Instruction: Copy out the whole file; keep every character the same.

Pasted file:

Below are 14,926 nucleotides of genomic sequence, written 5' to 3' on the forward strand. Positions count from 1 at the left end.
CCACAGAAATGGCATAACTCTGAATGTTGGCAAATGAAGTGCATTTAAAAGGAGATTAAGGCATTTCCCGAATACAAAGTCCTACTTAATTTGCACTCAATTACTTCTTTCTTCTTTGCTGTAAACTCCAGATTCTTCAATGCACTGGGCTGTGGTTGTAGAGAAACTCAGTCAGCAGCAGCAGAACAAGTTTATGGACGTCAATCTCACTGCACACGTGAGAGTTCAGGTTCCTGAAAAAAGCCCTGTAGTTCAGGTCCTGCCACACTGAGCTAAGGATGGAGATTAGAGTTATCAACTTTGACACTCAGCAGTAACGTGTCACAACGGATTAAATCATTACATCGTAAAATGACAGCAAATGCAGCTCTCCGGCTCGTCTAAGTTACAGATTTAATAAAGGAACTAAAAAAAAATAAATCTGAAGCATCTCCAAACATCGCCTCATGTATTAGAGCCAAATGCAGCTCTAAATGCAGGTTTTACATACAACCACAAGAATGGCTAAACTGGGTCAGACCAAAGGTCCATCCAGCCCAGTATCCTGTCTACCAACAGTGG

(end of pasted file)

Below are 14,926 nucleotides of genomic sequence, written 5' to 3' on the forward strand. Positions count from 1 at the left end.
CCACAGAAATGGCATAACTCTGAATGTTGGCAAATGAAGTGCATTTAAAAGGAGATTAAGGCATTTCCCGAATACAAAGTCCTACTTAATTTGCACTCAATTACTTCTTTCTTCTTTGCTGTAAACTCCAGATTCTTCAATGCACTGGGCTGTGGTTGTAGAGAAACTCAGTCAGCAGCAGCAGAACAAGTTTATGGACGTCAATCTCACTGCACACGTGAGAGTTCAGGTTCCTGAAAAAAGCCCTGTAGTTCAGGTCCTGCCACACTGAGCTAAGGATGGAGATTAGAGTTATCAACTTTGACACTCAGCAGTAACGTGTCACAACGGATTAAATCATTACATCGTAAAATGACAGCAAATGCAGCTCTCCGGCTCGTCTAAGTTACAGATTTAATAAAGGAACTAAAAAAAAATAAATCTGAAGCATCTCCAAACATCGCCTCATGTATTAGAGCCAAATGCAGCTCTAAATGCAGGTTTTACATACAACCACAAGAATGGCTAAACTGGGTCAGACCAAAGGTCCATCCAGCCCAGTATCCTGTCTACCAACAGTGG